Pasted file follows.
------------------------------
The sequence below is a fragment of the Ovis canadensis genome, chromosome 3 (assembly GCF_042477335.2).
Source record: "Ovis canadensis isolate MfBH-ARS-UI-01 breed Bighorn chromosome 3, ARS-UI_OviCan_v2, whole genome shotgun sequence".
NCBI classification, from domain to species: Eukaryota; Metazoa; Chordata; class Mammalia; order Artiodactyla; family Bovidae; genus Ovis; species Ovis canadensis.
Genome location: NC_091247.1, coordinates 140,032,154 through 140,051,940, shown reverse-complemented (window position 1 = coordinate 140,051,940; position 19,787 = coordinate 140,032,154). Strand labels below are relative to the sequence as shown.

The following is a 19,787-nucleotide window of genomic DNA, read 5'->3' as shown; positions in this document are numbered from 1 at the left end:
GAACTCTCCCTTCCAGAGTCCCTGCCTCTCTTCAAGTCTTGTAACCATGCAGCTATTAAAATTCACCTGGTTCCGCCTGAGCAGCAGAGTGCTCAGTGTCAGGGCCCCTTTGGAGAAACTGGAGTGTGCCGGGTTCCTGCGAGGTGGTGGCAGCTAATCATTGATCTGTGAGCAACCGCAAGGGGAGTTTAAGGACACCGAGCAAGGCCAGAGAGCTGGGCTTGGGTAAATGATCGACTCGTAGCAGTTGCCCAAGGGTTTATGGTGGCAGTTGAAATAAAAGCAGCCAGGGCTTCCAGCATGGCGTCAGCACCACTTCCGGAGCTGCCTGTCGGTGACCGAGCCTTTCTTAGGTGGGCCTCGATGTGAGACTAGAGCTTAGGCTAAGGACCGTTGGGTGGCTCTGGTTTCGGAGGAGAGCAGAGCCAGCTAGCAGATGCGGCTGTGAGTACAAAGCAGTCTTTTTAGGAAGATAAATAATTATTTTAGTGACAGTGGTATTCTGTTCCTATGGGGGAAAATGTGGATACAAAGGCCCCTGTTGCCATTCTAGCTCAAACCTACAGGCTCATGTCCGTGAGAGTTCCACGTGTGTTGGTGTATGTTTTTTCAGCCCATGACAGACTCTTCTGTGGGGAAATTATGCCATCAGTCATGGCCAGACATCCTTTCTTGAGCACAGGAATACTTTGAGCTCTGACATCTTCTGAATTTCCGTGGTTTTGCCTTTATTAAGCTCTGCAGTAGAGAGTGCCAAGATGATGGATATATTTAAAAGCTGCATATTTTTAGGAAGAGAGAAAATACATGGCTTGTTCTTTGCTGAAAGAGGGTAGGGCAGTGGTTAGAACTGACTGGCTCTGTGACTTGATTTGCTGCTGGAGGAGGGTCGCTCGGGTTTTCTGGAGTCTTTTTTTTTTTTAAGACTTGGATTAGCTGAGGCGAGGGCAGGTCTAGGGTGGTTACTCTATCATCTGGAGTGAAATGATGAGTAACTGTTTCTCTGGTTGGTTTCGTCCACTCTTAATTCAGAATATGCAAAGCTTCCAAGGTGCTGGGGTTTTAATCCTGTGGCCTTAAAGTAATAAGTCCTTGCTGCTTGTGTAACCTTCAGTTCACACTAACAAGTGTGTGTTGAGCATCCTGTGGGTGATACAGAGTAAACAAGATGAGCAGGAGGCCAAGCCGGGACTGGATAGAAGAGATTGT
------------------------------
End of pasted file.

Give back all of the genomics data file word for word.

The sequence below is a fragment of the Ovis canadensis genome, chromosome 3 (assembly GCF_042477335.2).
Source record: "Ovis canadensis isolate MfBH-ARS-UI-01 breed Bighorn chromosome 3, ARS-UI_OviCan_v2, whole genome shotgun sequence".
NCBI classification, from domain to species: Eukaryota; Metazoa; Chordata; class Mammalia; order Artiodactyla; family Bovidae; genus Ovis; species Ovis canadensis.
Genome location: NC_091247.1, coordinates 140,032,154 through 140,051,940, shown reverse-complemented (window position 1 = coordinate 140,051,940; position 19,787 = coordinate 140,032,154). Strand labels below are relative to the sequence as shown.

The following is a 19,787-nucleotide window of genomic DNA, read 5'->3' as shown; positions in this document are numbered from 1 at the left end:
GAACTCTCCCTTCCAGAGTCCCTGCCTCTCTTCAAGTCTTGTAACCATGCAGCTATTAAAATTCACCTGGTTCCGCCTGAGCAGCAGAGTGCTCAGTGTCAGGGCCCCTTTGGAGAAACTGGAGTGTGCCGGGTTCCTGCGAGGTGGTGGCAGCTAATCATTGATCTGTGAGCAACCGCAAGGGGAGTTTAAGGACACCGAGCAAGGCCAGAGAGCTGGGCTTGGGTAAATGATCGACTCGTAGCAGTTGCCCAAGGGTTTATGGTGGCAGTTGAAATAAAAGCAGCCAGGGCTTCCAGCATGGCGTCAGCACCACTTCCGGAGCTGCCTGTCGGTGACCGAGCCTTTCTTAGGTGGGCCTCGATGTGAGACTAGAGCTTAGGCTAAGGACCGTTGGGTGGCTCTGGTTTCGGAGGAGAGCAGAGCCAGCTAGCAGATGCGGCTGTGAGTACAAAGCAGTCTTTTTAGGAAGATAAATAATTATTTTAGTGACAGTGGTATTCTGTTCCTATGGGGGAAAATGTGGATACAAAGGCCCCTGTTGCCATTCTAGCTCAAACCTACAGGCTCATGTCCGTGAGAGTTCCACGTGTGTTGGTGTATGTTTTTTCAGCCCATGACAGACTCTTCTGTGGGGAAATTATGCCATCAGTCATGGCCAGACATCCTTTCTTGAGCACAGGAATACTTTGAGCTCTGACATCTTCTGAATTTCCGTGGTTTTGCCTTTATTAAGCTCTGCAGTAGAGAGTGCCAAGATGATGGATATATTTAAAAGCTGCATATTTTTAGGAAGAGAGAAAATACATGGCTTGTTCTTTGCTGAAAGAGGGTAGGGCAGTGGTTAGAACTGACTGGCTCTGTGACTTGATTTGCTGCTGGAGGAGGGTCGCTCGGGTTTTCTGGAGTCTTTTTTTTTTTTAAGACTTGGATTAGCTGAGGCGAGGGCAGGTCTAGGGTGGTTACTCTATCATCTGGAGTGAAATGATGAGTAACTGTTTCTCTGGTTGGTTTCGTCCACTCTTAATTCAGAATATGCAAAGCTTCCAAGGTGCTGGGGTTTTAATCCTGTGGCCTTAAAGTAATAAGTCCTTGCTGCTTGTGTAACCTTCAGTTCACACTAACAAGTGTGTGTTGAGCATCCTGTGGGTGATACAGAGTAAACAAGATGAGCAGGAGGCCAAGCCGGGACTGGATAGAAGAGATTGT